Camping out on the roof of a bunch of flats
    You must be raving bonkers

    Jeez, squatters, jeez just leave this spot
    Go do something constructive
    Coz the life that you lead inside your squat
    Is nothing but destructive

    The PRSC – what a load of old bull
    You’ve all got London accents
    Our community fucking hates you all
    Burn Burn inside of your tents!

    Even if you are from around these parts
    Who elected you our leaders?
    Clogging up the path with your household parts
    Ya fanny rot bottom feeders

    I supported you before when it all began
    But now I urge it all to stop
    It’s impossible to beat the Tesco man
    And who cares? It’s a fucking shop!

    Leave, squatters, leave please heed my song
    Give up this lame endeavour
    You belong on the doll with your homemade bong
    Stay away from us forever

  30. Rosa Luxembourg permalink
    March 16, 2010 4:57 pm

    Freedom of Speech – you are a truly disgusting sack of shit. I use the simile carefully because it gets to the heart of you are – you are SHIT on the inside, at your core. Your lame excuse for poetry is an embarassment to the literate.

    I can just picture you with your sweaty brow and constipated expression, taking brakes from watching internet pornography to put up posts in favour of huge multinational corporations you don’t understand.

    I imagine you’ll be the kind of twat who pops on a moderately expensive suit to take to your moderately shit job to earn a moderately shit wage. The frustration, I imagine, is too much to bear, and is thus projected outwards onto people trying to have a positive affect on the community (even if such an effort is ultimately futile).

    I bet you’re the kind of jerk who likes Star Wars and wishes to go to sci-fi conventions because – and this is a sad insult to have to make, but you make it a necessary one – it is the only tincture of masculinity you ever feel.

    I have, of course, assumed that you are a man. The repressed frustration is a giveaway as is the violent imagery in your “poem”.

    yours sincerely,

    Rosa

    • Richard Craven permalink
      March 16, 2010 9:33 pm

      “I imagine you’ll be the kind of twat who pops on a moderately expensive suit to take to your moderately shit job to earn a moderately shit wage. The frustration, I imagine, is too much to bear, and is thus projected outwards onto people trying to have a positive affect on the community (even if such an effort is ultimately futile).”

      Yes, the poor sod has to work twice as hard to pay council tax because, for example, the occupants of the hippy gated community with all the off-street parking in Ashley Road sure ain’t paying any. No wonder he feels like a twat, what with being lectured about ethics and sustainability by the people he’s paying for.

      • Richard Craven permalink
        March 16, 2010 9:38 pm

        “I have, of course, assumed that you are a man. The repressed frustration is a giveaway as is the violent imagery in your “poem”.”

        A syllogism:-

        1. If it is not ok to make sexist remarks about womankind, then it is not ok to make sexist remarks about men either.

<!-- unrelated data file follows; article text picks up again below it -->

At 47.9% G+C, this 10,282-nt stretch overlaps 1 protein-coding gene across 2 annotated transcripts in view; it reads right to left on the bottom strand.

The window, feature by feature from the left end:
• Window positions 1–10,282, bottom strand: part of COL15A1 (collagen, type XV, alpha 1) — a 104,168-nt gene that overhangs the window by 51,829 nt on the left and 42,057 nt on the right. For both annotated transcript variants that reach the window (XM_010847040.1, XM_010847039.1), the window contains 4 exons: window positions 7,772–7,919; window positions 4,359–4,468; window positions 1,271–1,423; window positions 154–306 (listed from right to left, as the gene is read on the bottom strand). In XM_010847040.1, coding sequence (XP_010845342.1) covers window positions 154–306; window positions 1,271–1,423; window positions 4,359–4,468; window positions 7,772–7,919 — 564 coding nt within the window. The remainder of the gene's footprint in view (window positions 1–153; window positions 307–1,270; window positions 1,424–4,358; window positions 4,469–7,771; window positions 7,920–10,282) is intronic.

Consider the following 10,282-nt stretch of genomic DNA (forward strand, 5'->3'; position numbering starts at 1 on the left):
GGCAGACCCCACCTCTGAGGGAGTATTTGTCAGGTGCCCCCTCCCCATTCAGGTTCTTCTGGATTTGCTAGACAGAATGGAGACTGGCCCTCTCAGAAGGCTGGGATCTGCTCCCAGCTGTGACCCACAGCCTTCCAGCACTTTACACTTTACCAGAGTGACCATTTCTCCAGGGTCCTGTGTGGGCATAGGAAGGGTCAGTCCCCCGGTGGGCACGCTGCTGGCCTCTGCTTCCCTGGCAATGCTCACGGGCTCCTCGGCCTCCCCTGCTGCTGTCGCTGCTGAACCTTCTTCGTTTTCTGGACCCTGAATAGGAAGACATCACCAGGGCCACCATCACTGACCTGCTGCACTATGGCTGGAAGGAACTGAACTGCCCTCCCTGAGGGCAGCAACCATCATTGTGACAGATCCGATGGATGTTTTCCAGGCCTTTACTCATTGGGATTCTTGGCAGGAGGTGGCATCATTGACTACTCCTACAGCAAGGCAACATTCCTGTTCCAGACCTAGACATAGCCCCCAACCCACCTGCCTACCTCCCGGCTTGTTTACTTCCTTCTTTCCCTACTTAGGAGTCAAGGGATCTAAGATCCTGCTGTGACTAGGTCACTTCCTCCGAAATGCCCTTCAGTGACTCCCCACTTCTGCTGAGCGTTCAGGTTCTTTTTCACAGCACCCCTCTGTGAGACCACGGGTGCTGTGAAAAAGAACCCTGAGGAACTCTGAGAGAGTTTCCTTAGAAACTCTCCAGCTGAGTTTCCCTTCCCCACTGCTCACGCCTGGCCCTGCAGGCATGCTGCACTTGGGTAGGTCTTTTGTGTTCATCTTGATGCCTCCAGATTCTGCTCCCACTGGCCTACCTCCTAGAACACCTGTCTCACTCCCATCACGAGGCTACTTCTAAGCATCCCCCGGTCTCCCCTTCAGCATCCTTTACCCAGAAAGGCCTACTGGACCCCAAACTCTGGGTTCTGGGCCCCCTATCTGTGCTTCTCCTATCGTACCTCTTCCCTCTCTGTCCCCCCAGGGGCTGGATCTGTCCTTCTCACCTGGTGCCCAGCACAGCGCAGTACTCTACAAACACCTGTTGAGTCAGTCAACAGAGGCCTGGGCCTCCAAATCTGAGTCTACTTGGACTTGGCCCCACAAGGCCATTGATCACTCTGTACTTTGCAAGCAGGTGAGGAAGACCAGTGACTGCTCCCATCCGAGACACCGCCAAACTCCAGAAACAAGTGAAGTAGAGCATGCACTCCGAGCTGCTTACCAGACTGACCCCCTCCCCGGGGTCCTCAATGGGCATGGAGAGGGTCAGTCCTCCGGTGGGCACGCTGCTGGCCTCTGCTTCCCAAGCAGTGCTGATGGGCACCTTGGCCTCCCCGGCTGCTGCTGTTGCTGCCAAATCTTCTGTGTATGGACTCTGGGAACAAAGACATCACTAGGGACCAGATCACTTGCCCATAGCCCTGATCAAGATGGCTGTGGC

2. It is not ok to make sexist remarks about womankind

        3. Therefore it is not ok to make sexist remarks about men either.

        I trust that you agree with me, Rosa?

    • Seamon permalink
      March 17, 2010 12:41 am

      Oh. Well I thought it was quite good – a refreshing change to the usual style of posts. So it shows that its not just the PRSC gang that can turn their hand to being creative! Good on you Freedom of Speech for trying something different.

      Rosa, with such a hurtful and aggressive, not to mentioned foul mouthed reply, are we to assume by your own logic that you are in fact suffering from “repressed frustration” yourself. You seem to have the “violent imagery” down to a tee.

      Just because people have a different view, or perhaps different lifestyle, to yourself, doesn’t mean they shouldn’t be listened to. They certainly don’t deserve to be personally insulted. Please grow up.

      Oh and while we are all being nasty and patronising to each other, Rosa fyi “Freedom of Speech – you are a truly disgusting sack of shit.” is not a simile. It is a metaphor at best. But mostly it is just an insult.

      • Richard Craven permalink
        March 17, 2010 8:25 am

        True. I well remember being taught at school that a simile is a comparison using ”like’ or ‘as’.

  31. Kevin permalink
    March 16, 2010 8:19 pm

    big shout for the truly magnificent squatters !!!
    we love you !
    2 fingers to the Tesco supporters,
    I love my community, I love my neighbours,
    I love Stokes Croft,

    • Richard Craven permalink
      March 16, 2010 9:27 pm

      Well, that’s me convinced. The anti-Tesco people must be right after all, if Kevin wants to give two fingers to the Tesco supporters. We must alert the media.

  32. Jamie permalink
    March 16, 2010 8:27 pm

    I seriously agree with everything richard has said.

    • Richard Craven permalink
      March 16, 2010 9:20 pm

      Thanks Jamie, the respect is mutual!

  33. March 16, 2010 9:43 pm

    Listen, I think we need to make these postings more respectful.

    I don’t know who is posting – they are mostly anonymous.

    I am not in favour of a Tesco in Stokes Croft and part of the reason is because I want to live in a more respectful society.

    So let’s start here.

    • Richard Craven permalink